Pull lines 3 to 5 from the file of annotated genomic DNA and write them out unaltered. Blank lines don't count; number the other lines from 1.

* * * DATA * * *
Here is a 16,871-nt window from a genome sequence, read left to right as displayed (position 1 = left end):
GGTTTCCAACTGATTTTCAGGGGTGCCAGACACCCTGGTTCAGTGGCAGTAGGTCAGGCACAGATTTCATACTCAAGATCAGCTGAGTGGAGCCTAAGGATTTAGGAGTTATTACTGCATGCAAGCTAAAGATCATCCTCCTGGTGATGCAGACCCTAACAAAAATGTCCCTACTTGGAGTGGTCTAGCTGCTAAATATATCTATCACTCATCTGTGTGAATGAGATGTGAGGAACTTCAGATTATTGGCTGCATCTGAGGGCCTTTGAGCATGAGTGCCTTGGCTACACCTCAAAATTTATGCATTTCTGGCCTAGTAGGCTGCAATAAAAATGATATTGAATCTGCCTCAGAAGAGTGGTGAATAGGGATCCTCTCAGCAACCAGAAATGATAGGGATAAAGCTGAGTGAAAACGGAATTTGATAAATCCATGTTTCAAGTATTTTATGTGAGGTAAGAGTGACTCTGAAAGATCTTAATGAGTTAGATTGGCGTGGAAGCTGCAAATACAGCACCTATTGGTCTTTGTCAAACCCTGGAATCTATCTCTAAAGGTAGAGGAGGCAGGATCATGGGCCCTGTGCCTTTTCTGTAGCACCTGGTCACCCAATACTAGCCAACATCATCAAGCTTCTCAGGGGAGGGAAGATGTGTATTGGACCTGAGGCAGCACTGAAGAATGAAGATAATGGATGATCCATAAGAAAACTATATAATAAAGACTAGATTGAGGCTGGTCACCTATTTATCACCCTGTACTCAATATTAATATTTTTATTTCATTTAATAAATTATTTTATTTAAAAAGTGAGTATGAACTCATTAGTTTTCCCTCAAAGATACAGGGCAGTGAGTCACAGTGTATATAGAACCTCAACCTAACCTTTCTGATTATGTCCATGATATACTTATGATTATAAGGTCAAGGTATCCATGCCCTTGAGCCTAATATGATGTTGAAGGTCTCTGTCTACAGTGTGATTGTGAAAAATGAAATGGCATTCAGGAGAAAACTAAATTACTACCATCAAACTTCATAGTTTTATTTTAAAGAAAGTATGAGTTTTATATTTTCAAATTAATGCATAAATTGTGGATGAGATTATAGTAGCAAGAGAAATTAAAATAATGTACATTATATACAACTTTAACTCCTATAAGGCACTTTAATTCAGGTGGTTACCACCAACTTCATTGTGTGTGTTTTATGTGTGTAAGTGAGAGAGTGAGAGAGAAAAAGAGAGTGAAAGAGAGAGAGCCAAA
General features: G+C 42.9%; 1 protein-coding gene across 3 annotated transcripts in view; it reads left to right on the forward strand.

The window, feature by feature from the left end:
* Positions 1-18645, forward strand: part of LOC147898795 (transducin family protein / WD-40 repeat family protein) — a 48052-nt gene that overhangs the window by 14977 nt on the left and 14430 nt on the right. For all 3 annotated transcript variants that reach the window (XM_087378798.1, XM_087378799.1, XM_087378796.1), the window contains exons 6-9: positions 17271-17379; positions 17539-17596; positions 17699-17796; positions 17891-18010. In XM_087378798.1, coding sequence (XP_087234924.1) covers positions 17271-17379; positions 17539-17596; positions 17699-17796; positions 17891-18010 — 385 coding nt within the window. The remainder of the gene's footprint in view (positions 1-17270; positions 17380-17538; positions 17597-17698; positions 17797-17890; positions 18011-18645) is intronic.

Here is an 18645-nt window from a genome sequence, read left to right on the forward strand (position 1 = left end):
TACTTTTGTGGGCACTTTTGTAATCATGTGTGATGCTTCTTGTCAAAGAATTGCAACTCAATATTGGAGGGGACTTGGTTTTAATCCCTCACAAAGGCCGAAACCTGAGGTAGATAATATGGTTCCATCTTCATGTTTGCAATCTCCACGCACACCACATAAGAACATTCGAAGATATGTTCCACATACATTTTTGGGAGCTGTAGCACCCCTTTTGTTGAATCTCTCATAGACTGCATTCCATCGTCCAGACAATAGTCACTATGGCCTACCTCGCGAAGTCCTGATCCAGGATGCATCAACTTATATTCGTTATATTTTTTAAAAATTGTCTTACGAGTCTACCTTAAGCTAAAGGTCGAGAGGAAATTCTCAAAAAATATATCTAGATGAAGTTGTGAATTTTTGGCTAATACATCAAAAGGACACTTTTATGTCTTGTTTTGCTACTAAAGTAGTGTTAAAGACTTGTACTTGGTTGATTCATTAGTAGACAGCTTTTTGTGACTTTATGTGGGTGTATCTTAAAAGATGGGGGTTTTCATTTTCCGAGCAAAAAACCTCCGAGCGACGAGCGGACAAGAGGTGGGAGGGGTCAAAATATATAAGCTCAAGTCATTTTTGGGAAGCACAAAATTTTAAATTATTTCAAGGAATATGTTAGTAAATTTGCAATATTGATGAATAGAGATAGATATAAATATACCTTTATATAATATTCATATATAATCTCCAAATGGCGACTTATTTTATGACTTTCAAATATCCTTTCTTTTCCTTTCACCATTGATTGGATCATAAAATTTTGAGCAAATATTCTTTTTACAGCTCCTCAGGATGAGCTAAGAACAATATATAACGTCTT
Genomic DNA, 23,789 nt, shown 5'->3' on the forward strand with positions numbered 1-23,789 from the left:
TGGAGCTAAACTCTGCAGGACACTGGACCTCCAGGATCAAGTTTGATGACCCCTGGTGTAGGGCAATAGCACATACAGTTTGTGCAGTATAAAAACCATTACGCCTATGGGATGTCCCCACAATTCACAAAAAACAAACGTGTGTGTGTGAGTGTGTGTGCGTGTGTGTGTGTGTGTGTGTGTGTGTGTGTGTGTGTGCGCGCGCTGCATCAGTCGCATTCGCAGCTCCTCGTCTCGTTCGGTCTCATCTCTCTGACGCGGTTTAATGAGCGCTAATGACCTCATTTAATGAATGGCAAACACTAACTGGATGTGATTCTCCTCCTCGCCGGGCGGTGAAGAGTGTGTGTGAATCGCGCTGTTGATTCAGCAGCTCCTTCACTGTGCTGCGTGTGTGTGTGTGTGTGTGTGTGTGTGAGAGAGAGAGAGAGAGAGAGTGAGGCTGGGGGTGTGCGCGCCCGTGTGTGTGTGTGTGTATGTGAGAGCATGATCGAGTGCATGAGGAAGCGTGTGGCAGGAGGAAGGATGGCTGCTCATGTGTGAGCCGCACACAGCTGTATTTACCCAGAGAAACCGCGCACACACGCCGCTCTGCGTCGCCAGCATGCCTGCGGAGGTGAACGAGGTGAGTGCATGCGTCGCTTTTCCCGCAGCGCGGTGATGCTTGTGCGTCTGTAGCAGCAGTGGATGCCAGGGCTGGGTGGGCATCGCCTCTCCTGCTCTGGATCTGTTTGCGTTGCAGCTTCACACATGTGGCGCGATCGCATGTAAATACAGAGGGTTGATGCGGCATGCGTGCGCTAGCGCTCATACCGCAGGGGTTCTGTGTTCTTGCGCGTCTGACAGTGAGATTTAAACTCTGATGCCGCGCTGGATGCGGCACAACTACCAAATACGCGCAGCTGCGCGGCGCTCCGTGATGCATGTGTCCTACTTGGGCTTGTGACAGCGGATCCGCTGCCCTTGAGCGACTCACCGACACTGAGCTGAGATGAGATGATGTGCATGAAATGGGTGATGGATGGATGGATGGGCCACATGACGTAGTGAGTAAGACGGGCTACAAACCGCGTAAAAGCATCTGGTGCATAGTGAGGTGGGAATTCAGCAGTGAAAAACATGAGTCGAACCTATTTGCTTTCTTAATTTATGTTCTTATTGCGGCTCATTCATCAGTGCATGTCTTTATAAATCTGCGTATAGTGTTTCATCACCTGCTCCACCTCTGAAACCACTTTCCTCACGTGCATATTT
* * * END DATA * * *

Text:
General features: G+C 42.9%; 1 protein-coding gene across 3 annotated transcripts in view; it reads left to right on the forward strand.

The window, feature by feature from the left end:
* Positions 1-18645, forward strand: part of LOC147898795 (transducin family protein / WD-40 repeat family protein) — a 48052-nt gene that overhangs the window by 14977 nt on the left and 14430 nt on the right. For all 3 annotated transcript variants that reach the window (XM_087378798.1, XM_087378799.1, XM_087378796.1), the window contains exons 6-9: positions 17271-17379; positions 17539-17596; positions 17699-17796; positions 17891-18010. In XM_087378798.1, coding sequence (XP_087234924.1) covers positions 17271-17379; positions 17539-17596; positions 17699-17796; positions 17891-18010 — 385 coding nt within the window. The remainder of the gene's footprint in view (positions 1-17270; positions 17380-17538; positions 17597-17698; positions 17797-17890; positions 18011-18645) is intronic.